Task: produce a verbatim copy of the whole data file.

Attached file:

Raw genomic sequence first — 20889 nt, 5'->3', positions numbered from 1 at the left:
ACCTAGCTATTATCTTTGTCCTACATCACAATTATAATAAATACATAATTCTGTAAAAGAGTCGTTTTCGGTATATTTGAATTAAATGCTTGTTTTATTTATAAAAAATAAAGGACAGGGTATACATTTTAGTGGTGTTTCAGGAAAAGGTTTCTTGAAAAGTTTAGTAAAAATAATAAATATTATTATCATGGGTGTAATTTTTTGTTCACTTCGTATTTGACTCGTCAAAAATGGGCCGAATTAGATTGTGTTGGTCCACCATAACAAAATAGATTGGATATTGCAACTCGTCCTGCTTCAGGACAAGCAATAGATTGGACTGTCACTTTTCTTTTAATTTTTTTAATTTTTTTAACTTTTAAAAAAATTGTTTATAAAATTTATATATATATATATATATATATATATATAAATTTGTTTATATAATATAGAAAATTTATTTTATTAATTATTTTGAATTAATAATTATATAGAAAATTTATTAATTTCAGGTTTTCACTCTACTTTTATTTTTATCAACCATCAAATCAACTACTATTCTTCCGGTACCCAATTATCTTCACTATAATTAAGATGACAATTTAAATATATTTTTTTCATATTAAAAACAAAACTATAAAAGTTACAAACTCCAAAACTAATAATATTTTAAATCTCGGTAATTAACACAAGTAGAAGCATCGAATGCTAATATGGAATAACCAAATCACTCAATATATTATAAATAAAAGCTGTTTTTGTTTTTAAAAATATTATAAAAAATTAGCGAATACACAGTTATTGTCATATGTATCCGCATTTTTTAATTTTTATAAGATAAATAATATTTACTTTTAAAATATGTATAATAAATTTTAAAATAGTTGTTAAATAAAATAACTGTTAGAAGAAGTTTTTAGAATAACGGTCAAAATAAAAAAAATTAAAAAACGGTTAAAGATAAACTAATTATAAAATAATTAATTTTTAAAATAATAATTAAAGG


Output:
Raw genomic sequence first — 20889 nt, 5'->3', positions numbered from 1 at the left:
ACCTAGCTATTATCTTTGTCCTACATCACAATTATAATAAATACATAATTCTGTAAAAGAGTCGTTTTCGGTATATTTGAATTAAATGCTTGTTTTATTTATAAAAAATAAAGGACAGGGTATACATTTTAGTGGTGTTTCAGGAAAAGGTTTCTTGAAAAGTTTAGTAAAAATAATAAATATTATTATCATGGGTGTAATTTTTTGTTCACTTCGTATTTGACTCGTCAAAAATGGGCCGAATTAGATTGTGTTGGTCCACCATAACAAAATAGATTGGATATTGCAACTCGTCCTGCTTCAGGACAAGCAATAGATTGGACTGTCACTTTTCTTTTAATTTTTTTAATTTTTTTAACTTTTAAAAAAATTGTTTATAAAATTTATATATATATATATATATATATATATATAAATTTGTTTATATAATATAGAAAATTTATTTTATTAATTATTTTGAATTAATAATTATATAGAAAATTTATTAATTTCAGGTTTTCACTCTACTTTTATTTTTATCAACCATCAAATCAACTACTATTCTTCCGGTACCCAATTATCTTCACTATAATTAAGATGACAATTTAAATATATTTTTTTCATATTAAAAACAAAACTATAAAAGTTACAAACTCCAAAACTAATAATATTTTAAATCTCGGTAATTAACACAAGTAGAAGCATCGAATGCTAATATGGAATAACCAAATCACTCAATATATTATAAATAAAAGCTGTTTTTGTTTTTAAAAATATTATAAAAAATTAGCGAATACACAGTTATTGTCATATGTATCCGCATTTTTTAATTTTTATAAGATAAATAATATTTACTTTTAAAATATGTATAATAAATTTTAAAATAGTTGTTAAATAAAATAACTGTTAGAAGAAGTTTTTAGAATAACGGTCAAAATAAAAAAAATTAAAAAACGGTTAAAGATAAACTAATTATAAAATAATTAATTTTTAAAATAATAATTAAAGG